In a 1st, FirstKey preps RPL RMBS backed entirely by second liens
FirstKey's next securitization of reperforming residential mortgages consists entirely of second lien loans, according to rating agency presale reports.
FirstKey, a Cerberus affiliate, has completed a number of deals through its Towd Point platform that were backed by a mix of first- and second-lien mortgages issued before the financial crisis, but this is the first time it has securitized second liens on their own.
Towd Point Mortgage Trust 2018-SJ1 is backed by 12,148 loans with a total principal balance of $484.9 million; the portfolio is approximately 143 months seasoned, and 32.2% of the loans are modified, according to presale reports published by Fitch and DBRS. Within the pool, 582 mortgages have non-interest-bearing deferred amounts, which equate to 2.5% of the total principal balance.
Over the past five years, reperforming second-lien loans have defaulted at a similar rate as reperforming first-year loans, and have prepaid at a higher rate, Fitch noted in its report. Going forward, however, the rating agency expects home price appreciation to slow, which should result in a higher rate of default and slower rate of prepayments. Fitch expects 15% of loans in this transaction to default, in its base-case scenario, which it said is “well above recent trends.”
And when second liens do default, the recoveries are much, much worse. Both Fitch and DBRS expect them to be zero. In fact, DBRS assumes any second lien loan more than 180 days delinquent is charged off and the unpaid principal considered a realized loss.
No surprise, FirstKey is offering considerably higher credit enhancement on the senior notes to be issued. The $242.5 million of Class A-1 notes benefit from 50% subordination consisting of the other tranches of notes to be issued.
By comparison, second liens accounted for just 7.2% of the collateral for FirstKey’s prior deal, completed in October. And the sponsor only offered 42.64% subordination on the AAA-rated super senior tranche of that deal, according to DBRS; a senior support tranche of notes benefited from 28.3% subordination was also rated AAA.
The latest deal has a second senior tranche benefiting from 42.4% subordination that is rated double-A by both DBRS and Fitch.
There is no subordinate floor on the senior tranches of the latest deal, as the junior tranches receive no principal and so are available to absorb losses.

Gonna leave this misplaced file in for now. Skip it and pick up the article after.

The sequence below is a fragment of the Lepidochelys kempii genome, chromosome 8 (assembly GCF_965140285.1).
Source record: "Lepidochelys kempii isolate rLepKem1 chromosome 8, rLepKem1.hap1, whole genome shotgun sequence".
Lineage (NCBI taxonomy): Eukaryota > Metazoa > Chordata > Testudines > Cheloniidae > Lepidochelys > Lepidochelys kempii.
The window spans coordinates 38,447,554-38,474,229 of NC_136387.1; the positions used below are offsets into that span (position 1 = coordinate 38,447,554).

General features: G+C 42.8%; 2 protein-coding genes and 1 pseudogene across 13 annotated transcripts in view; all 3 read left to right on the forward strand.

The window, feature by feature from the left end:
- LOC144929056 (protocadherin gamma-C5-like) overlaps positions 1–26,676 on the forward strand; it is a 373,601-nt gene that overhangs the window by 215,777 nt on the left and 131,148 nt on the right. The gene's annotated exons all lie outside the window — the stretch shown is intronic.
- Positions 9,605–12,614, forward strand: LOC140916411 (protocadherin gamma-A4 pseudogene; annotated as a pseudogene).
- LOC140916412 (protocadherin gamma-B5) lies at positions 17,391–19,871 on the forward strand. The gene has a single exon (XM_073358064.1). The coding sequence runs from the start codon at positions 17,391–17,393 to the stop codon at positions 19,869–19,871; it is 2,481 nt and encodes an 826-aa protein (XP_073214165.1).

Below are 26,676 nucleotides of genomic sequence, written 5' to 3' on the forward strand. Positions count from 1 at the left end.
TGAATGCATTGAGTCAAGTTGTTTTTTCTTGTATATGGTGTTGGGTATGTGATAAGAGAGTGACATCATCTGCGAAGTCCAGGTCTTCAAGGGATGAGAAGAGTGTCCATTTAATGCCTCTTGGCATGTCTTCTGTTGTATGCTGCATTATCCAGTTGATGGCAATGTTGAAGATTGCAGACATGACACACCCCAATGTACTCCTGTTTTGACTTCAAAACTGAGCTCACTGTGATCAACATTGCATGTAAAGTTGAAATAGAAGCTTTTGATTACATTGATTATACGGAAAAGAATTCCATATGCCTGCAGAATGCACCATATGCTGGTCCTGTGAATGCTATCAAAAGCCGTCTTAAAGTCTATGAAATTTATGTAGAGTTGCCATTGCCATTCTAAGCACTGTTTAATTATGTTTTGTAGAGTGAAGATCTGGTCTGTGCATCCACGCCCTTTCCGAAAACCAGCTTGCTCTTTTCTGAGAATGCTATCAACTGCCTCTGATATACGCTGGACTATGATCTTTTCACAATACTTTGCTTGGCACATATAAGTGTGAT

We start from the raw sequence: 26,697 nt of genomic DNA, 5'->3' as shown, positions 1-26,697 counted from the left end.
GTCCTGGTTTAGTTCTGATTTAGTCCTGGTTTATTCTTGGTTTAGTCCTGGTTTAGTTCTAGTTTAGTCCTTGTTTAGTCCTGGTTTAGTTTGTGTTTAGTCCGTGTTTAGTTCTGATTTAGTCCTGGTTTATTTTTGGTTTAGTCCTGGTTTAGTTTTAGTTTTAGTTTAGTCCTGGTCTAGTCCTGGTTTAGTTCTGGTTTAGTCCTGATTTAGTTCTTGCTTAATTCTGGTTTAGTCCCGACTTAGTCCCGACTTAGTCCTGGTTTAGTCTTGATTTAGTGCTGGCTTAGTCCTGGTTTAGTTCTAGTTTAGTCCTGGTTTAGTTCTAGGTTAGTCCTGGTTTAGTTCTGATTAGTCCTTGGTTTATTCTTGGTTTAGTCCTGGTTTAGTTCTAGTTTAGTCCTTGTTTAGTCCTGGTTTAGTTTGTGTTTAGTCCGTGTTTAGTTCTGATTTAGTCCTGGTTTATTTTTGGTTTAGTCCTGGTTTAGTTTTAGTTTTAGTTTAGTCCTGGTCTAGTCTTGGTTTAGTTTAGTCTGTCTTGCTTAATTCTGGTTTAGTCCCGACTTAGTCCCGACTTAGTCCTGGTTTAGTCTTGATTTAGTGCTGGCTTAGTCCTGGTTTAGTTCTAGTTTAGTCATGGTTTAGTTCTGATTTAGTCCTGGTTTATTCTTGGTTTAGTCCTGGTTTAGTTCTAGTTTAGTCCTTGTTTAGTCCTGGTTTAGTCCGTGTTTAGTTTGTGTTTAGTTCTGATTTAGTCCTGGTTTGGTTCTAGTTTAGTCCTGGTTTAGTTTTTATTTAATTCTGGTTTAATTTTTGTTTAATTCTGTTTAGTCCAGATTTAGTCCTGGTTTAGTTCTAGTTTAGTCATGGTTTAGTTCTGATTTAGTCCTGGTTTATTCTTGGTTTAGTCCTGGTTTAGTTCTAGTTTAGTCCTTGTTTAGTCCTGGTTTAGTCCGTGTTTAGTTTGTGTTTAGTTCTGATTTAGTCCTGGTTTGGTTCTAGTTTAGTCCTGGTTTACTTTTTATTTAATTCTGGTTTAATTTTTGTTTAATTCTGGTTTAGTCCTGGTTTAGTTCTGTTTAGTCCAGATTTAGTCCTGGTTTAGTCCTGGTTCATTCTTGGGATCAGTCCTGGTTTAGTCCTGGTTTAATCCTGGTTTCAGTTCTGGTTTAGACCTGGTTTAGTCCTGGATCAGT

The structure is a traditional sequential-pay structure whereby losses are allocated in reverse-sequential order. Unlike prior TPMT transactions, excess cash flow will not be used to turbo down the senior classes.
Despite the additional risks presented by second liens, both rating agencies cited some mitigating factors. For one, the pool is geographically more diverse than most recently rated nonperforming mortgage transactions, with just a 23.4% concentration in the largest state, California, and just 7.9% in the largest metropolitan statistical area, Los Angeles. (Fitch estimates that roughly 0.34% of the pool is located in areas directly affected by the recent California wildfires, which do not pose a material risk to the transaction.)
Also, the estimated cumulative loan-to-value ratios are relatively robust for a junior lien pool, per DBRS. The combination of loan amortization and home price appreciation has resulted in the CLTV migrating from 90.3% at origination to the 79.4% (as estimated by FirstKey).
And the credit quality of loans with CLTV greater than or equal to 100% is generally robust with an average credit score of 702 and approximately 91.4%, 79.5% and 73.3% of these loans have been 0x30 for at least the past 12 months, 24 months and 36 months, respectively.
DBRS warned, however that the transaction employs a “substantially weak” representations and warranties framework. There are far fewer reps and warranties than in a typical Towd Point securitization, particularly with respect to property condition and property taxes, assessments or other charges that may have priority over the securitized mortgage if they remain unpaid or for which a lien has been recorded.
And similar to previous TPMT transactions, the rep and warranties “sunset,” or expire, after 13 months.